Lunar Corporation: The Lunar Corporation (LC) is a matriarchy faction of space colonists who colonized the Moon and cut themselves off from Earth soon after the 3rd World War. Normally a pacifist faction, the matriarchal LC are forced to head to Earth in order to secure minerals to build their Evacuation Ship (due to the Moon's general lack of accessible resources, in real life as well as in the game). The Lunar Corporation is by far the most advanced of the three factions, utilizing solar power as well as antigravity vehicles (explained, in the game, as a result of researching extraterrestrial technologies). Because of this, they do not build trenches or dig tunnels like the UCS and ED. Also, instead of constructing buildings like the other two factions, the Lunar Corporation is able to transport them from orbit to the battlefield. In combat, they use exotic weapons such as electro-cannons and sonic weapons (originally a mining equipment). LC units are typically fast and technologically advanced, but fragile. In the single-player campaign, the forces of the LC are further bolstered by the solitary alien craft known as the Fang, a gift from the UCS in exchange for an alliance. Although losing this one-of-a-kind unit means instant failure, the Fang's weapon is capable of easily decimating any opponent it comes across—that is, until its ammo runs out.


In the German market, Earth 2150 debuted in 22nd place on Media Control's computer game sales rankings for November 1999.[8] It took 25th and 23rd in the first and second halves of December, respectively,[9] before dropping to 27th in January 2000 and 44th in February.[8] The game's sales in the German region had surpassed 60,000 units by May, a performance that publisher Topware Interactive considered acceptable, according to PC Player's Udo Hoffman. However, he noted that the game had been overshadowed by competitors Command & Conquer: Tiberian Sun and Age of Empires II: The Age of Kings, and remarked that "in retrospect, the date of publication was poorly chosen". David Fioretti of the German retailer PC Fun cited the game's numerous bugs and Topware's reputation as a "cheap brand" as further reasons for its failure to achieve hit status.[8]

Earth 2150 was a commercial failure in the United States.[10][11] CNET Gamecenter's Mark Asher reported in early September 2000 that the game had sold 23,163 units and earned revenues of $873,855 in the country. He felt that this performance "can't be classified as a hit",[10] and with journalist Tom Chick explaining that it "didn't even hit PC Data's charts".[11]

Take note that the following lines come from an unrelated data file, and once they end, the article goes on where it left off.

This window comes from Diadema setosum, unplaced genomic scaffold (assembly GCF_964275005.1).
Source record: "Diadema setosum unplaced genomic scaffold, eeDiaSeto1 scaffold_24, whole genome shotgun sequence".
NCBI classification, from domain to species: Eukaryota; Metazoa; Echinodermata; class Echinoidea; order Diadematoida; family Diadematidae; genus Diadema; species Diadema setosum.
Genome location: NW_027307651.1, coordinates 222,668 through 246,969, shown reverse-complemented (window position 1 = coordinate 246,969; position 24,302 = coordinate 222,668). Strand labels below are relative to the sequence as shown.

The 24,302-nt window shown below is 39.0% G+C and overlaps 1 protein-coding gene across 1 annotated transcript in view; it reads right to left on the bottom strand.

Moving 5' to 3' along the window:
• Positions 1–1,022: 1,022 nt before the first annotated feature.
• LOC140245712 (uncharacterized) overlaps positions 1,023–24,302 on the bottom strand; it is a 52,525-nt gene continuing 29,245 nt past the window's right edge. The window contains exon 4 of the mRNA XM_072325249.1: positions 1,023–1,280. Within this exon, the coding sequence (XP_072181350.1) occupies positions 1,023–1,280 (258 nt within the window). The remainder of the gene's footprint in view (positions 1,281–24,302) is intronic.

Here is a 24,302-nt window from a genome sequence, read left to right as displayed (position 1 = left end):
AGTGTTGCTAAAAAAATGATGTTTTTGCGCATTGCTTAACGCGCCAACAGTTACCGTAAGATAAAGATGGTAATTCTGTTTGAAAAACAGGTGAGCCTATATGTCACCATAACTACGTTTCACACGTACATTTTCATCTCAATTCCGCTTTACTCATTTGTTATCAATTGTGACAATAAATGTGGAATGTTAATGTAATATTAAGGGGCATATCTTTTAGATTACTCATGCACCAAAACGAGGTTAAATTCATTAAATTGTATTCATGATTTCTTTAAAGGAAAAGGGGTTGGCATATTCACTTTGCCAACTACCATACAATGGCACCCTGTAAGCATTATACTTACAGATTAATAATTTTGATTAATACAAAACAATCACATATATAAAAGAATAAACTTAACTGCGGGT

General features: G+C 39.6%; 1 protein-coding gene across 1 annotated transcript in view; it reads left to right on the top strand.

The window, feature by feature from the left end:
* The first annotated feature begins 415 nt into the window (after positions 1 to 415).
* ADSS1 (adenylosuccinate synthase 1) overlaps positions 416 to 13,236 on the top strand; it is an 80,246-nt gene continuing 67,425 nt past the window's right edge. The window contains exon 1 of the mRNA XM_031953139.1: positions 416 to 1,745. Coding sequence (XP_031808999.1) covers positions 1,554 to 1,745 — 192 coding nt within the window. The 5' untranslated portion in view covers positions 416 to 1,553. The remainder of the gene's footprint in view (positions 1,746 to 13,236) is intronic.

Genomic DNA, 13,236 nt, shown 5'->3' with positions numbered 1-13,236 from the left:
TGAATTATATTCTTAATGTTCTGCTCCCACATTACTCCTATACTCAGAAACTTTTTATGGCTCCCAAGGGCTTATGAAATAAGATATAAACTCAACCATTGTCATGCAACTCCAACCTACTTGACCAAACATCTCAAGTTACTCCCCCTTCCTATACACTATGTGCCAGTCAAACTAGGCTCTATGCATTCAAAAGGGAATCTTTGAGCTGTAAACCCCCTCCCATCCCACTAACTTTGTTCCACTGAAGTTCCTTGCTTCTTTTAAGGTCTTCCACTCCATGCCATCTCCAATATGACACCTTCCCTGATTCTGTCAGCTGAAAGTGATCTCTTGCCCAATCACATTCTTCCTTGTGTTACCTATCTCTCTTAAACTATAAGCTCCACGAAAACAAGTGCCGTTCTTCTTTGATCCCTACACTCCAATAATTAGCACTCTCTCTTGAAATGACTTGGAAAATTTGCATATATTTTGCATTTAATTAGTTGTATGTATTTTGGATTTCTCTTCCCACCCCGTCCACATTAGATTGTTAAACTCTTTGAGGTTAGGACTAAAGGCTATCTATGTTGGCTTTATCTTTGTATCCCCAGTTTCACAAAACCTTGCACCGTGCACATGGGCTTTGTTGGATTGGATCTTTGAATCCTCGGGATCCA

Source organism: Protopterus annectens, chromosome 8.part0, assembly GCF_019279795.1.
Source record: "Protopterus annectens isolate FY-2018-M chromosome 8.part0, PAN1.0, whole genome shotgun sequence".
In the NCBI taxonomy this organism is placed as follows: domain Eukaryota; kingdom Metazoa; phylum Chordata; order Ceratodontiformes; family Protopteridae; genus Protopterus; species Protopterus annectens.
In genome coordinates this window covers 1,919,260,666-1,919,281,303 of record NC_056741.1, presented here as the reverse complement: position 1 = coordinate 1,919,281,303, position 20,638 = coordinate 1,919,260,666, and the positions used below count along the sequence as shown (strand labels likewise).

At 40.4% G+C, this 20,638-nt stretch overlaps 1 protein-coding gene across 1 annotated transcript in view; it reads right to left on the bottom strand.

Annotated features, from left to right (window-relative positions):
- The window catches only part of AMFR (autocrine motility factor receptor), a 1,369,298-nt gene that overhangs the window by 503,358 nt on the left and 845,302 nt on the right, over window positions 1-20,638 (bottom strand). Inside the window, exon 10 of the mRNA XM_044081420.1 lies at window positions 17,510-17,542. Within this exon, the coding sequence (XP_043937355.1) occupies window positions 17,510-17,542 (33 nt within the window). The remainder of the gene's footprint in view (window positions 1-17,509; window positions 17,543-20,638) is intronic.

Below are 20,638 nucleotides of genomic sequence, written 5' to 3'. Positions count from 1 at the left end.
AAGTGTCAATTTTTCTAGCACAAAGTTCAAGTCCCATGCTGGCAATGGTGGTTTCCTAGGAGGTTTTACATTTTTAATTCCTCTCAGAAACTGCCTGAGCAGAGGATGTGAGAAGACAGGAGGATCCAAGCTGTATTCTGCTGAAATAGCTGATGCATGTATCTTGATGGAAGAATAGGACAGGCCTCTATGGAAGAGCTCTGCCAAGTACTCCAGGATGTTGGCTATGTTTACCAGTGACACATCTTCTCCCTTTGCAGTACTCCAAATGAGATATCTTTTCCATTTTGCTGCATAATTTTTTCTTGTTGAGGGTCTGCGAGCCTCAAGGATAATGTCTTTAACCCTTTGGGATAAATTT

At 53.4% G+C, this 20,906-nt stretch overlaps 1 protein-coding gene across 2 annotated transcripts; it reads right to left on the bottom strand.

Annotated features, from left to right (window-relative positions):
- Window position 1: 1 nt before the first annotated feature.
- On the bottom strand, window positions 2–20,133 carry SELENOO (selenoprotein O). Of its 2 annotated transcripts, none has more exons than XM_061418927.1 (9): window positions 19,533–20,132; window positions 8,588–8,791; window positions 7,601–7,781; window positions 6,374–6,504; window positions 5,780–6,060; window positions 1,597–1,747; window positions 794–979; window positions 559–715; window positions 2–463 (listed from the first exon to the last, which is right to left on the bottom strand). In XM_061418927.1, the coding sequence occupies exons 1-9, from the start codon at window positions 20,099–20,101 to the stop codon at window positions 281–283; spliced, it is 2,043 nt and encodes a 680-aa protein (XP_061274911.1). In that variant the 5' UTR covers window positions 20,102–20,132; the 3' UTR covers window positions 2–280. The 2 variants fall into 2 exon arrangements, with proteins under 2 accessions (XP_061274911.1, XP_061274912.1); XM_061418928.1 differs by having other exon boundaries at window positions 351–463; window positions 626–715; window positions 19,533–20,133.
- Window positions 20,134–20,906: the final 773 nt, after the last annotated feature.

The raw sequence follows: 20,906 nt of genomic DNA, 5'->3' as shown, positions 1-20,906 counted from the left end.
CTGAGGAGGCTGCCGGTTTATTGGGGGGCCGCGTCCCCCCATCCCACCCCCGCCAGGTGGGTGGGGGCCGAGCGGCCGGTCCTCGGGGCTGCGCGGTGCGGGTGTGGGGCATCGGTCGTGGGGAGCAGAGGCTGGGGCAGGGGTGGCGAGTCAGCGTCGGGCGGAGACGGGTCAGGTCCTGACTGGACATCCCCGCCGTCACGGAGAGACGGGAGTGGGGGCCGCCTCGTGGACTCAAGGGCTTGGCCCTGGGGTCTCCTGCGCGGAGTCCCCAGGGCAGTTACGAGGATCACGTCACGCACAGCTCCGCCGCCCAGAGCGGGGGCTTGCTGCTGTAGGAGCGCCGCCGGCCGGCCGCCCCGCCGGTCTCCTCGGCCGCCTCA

1. ^ Vitous, Jeff (October 4, 2000). "Earth 2150". Computer Games Magazine. Archived from the original on February 6, 2005. Retrieved October 17, 2019.
  2. ^ Pete (July 6, 2000). "Earth 2150 : Escape From The Blue Planet". Eurogamer. Retrieved October 17, 2019.
  3. ^ Silverman, Ben (July 1, 2000). "So we've only got 150 years until Armageddon?". Game Revolution. Retrieved October 17, 2019.
  4. ^ Soete, Tim (June 21, 2000). "Earth 2150 Review". GameSpot. Retrieved October 17, 2019.
  5. ^ "Test : Earth 2150". June 22, 2000. Retrieved October 17, 2019.
  6. ^ Lafferty, Michael (July 4, 2000). "Earth 2150: Escape From the Blue Planet Review". GameZone. Archived from the original on June 1, 2008. Retrieved October 17, 2019.
  7. ^ "Earth 2150". IGN. June 14, 2000. Retrieved October 17, 2019.
  8. ^ a b c Hoffman, Udo (May 2000). "Aktuell; NachSpiel". PC Player (in German): 29.
  9. ^ "CD-ROM Spiele über DM 55,--; Stand 2. Hälfte Dezember 1999" (in German). Verband der Unterhaltungssoftware Deutschland. Archived from the original on May 21, 2000. Retrieved August 1, 2019.
  10. ^ a b Asher, Mark (September 1, 2000). "Game Spin: RPG Madness". CNET Gamecenter. Archived from the original on April 18, 2001.
  11. ^ a b Asher, Mark; Chick, Tom. "The Year's Ten Best-Selling Games". Quarter to Three. Archived from the original on February 2, 2001. Retrieved August 1, 2019.